Several studies conducted by Hemenway indicate that the use of weapons for self-defense is rare in the United States. In an analysis of 14,000 incidents in which the victim was present in the period 2007 to 2011, only 127 (0.9%) involved the use of weapons for this purpose.
“Unfortunately, data on the use of weapons for self-defense are not reliable,” says one of his articles on “the risks and benefits of having a weapon at home,” which summarizes the available scientific literature on the subject.
Research on gun-related violence in the United States has been restricted since 1996, when a law prohibited the use of federal government funding to “promote arms control.
This law was passed with the support of pro-weapons sectors in reaction to a 1993 study, according to which the presence of a weapon in the home would almost triple the risk of gun death and increase the risk of suicide by five times.
When there are more weapons, in any kind of hostile interaction, they increase the chances that someone will be killed,” says Hemenway.
This study was supported by the Centers for Disease Control and Prevention (CDC), the country’s largest public health research agency linked to the Department of Health.
Following the passage of the law, the CDC stopped researching and funding studies on the subject, which affected researchers across the country, as there is a lack of accurate and nationwide data to analyze patterns in cases of gun violence.
In this scenario, Hemenway and other experts point out that there are still many unanswered questions and that more research is needed.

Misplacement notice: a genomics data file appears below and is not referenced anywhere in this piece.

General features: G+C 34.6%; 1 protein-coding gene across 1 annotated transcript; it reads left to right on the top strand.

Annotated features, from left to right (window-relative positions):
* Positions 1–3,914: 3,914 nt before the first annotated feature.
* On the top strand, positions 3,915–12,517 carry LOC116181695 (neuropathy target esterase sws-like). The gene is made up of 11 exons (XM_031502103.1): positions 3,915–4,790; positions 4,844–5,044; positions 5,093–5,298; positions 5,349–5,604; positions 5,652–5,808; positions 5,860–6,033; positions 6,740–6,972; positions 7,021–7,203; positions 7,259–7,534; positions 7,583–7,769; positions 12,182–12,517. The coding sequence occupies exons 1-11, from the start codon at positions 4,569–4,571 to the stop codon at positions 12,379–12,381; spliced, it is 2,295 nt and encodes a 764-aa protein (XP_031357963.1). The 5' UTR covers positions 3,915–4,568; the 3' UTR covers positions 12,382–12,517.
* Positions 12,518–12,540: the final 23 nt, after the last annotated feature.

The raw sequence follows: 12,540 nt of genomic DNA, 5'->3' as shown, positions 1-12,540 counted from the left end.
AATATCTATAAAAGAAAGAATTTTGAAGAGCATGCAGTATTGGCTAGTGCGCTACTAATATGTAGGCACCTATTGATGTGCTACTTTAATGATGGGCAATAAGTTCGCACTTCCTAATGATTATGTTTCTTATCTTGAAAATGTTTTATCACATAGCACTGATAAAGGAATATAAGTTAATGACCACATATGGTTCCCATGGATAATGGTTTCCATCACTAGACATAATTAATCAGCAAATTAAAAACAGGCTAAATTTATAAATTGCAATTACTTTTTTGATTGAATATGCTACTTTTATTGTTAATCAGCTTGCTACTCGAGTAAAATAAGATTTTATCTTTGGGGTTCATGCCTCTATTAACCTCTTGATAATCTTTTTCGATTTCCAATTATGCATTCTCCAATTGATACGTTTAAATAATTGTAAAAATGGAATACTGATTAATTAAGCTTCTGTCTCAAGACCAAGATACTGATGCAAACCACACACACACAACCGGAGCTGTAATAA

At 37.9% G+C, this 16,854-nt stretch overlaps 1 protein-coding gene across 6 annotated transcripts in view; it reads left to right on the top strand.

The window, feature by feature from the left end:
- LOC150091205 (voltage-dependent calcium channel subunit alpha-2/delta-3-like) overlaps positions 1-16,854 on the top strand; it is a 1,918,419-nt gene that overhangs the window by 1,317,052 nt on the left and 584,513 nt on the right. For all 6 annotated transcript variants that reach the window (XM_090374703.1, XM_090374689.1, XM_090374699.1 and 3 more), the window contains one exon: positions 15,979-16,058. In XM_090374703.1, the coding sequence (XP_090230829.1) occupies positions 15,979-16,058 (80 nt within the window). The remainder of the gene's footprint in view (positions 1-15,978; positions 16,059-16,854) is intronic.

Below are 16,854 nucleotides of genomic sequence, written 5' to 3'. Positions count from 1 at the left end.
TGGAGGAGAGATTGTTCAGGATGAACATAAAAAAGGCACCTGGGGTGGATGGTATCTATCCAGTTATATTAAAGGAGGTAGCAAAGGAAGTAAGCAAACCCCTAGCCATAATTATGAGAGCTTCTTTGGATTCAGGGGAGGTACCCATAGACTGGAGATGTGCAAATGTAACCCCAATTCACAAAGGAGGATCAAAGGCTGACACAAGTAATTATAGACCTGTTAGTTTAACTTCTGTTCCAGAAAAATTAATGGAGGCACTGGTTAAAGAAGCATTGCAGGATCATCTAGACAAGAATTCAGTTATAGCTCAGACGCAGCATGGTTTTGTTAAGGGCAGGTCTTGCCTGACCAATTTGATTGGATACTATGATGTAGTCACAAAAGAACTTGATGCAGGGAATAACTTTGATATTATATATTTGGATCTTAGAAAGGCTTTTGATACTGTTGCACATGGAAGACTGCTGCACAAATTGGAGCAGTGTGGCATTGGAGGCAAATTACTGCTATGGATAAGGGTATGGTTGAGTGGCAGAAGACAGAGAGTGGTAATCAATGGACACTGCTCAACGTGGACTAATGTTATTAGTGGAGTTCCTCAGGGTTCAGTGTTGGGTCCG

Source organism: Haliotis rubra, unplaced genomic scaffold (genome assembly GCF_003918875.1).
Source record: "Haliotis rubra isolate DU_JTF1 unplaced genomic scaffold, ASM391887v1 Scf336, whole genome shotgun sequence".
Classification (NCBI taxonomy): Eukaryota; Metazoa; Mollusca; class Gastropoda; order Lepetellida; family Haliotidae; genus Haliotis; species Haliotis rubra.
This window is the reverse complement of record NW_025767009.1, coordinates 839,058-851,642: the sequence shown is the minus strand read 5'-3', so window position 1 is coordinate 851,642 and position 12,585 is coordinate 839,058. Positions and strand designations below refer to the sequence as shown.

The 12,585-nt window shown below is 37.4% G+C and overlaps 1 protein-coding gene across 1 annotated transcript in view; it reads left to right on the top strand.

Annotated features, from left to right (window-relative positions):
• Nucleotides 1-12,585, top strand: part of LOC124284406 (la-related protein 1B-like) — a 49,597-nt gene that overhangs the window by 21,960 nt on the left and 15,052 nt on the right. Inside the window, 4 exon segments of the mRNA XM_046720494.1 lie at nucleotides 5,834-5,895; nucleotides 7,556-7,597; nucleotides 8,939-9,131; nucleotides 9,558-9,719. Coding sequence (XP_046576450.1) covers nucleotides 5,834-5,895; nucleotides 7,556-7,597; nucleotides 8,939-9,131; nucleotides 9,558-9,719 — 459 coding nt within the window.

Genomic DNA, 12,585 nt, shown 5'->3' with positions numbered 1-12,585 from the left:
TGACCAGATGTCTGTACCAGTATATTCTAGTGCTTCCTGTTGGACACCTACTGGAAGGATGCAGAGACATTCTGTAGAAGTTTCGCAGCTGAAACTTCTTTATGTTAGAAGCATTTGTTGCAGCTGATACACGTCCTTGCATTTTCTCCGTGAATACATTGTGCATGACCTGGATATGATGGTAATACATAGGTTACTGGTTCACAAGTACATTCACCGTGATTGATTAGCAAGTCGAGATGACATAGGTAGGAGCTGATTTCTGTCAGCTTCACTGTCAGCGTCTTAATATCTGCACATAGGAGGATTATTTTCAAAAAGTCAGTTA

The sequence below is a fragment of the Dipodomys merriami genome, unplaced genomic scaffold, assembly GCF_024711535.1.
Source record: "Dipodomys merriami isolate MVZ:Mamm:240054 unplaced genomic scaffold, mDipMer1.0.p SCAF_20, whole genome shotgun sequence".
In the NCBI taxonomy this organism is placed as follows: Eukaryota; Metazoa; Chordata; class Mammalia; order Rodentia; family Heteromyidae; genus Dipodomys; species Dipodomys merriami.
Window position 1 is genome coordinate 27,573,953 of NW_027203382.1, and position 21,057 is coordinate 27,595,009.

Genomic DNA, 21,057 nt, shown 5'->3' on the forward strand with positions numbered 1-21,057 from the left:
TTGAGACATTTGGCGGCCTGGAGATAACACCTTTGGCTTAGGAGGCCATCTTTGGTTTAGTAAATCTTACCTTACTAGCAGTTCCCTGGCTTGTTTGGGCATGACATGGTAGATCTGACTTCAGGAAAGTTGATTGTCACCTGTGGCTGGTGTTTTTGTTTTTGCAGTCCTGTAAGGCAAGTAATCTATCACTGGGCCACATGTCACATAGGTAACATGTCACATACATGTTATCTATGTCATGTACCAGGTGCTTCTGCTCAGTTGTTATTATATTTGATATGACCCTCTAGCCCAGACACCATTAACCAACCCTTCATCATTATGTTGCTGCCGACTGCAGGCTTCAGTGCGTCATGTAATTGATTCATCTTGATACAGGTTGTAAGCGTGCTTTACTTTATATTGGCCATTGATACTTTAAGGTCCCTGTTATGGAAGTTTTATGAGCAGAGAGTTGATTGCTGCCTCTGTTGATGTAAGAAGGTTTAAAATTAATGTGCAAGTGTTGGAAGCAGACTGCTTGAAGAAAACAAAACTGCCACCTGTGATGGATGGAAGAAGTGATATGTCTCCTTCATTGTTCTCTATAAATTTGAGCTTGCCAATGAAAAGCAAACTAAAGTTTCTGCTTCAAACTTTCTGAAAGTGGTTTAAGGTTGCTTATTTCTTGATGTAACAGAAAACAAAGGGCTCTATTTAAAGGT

But, he said, there is sufficient evidence to challenge the idea that greater access to arms would make society safer. According to the researcher, more weapons lead to more cases of violence.
“In the U.S., we see that states with more weapons and weaker weapons laws do far worse than those with stricter laws and fewer weapons,” he notes.
Among the changes proposed – which require approval by Congress – are the reduction of the minimum age for possession from 25 to 21 years and the end of the requirement to declare an effective need for a weapon (currently this assessment is the responsibility of the Federal Police).
Possession would also be allowed for those who respond to police enquiries or criminal proceedings, as long as they have not been convicted of an intentional crime.
The size, currently restricted to public security professionals, would be allowed for those over 25 years of age who meet the requirements for possession.
Brazil cannot be compared to the US in terms of violence, as it has a less advanced economy and greater inequality, among other differences. But Hemenway believes that even a country like Brazil can learn from the experience of the United States, which has the highest rate of weapons per capita in the world.
“Guns don’t seem to have any beneficial effect in reducing crime,” he says. “But when there are more weapons, in any kind of hostile interaction, they increase the chances that someone will be killed.
He cites the example of fights in traffic. “You have two people assaulting each other. If there are no guns, they push and yell at each other. If there is a gun, it is possible that someone will be killed.
Hemenway also notes that in order to use a weapon, continuous training is required. “You need to be very well trained. Even policemen, who are trained, often use their weapons inappropriately,” he says.
Another risk is that the weapons are stolen and end up in the hands of criminals.
“There are studies that suggest that not having a gun reduces the chances of your home being robbed, since thieves like to steal guns.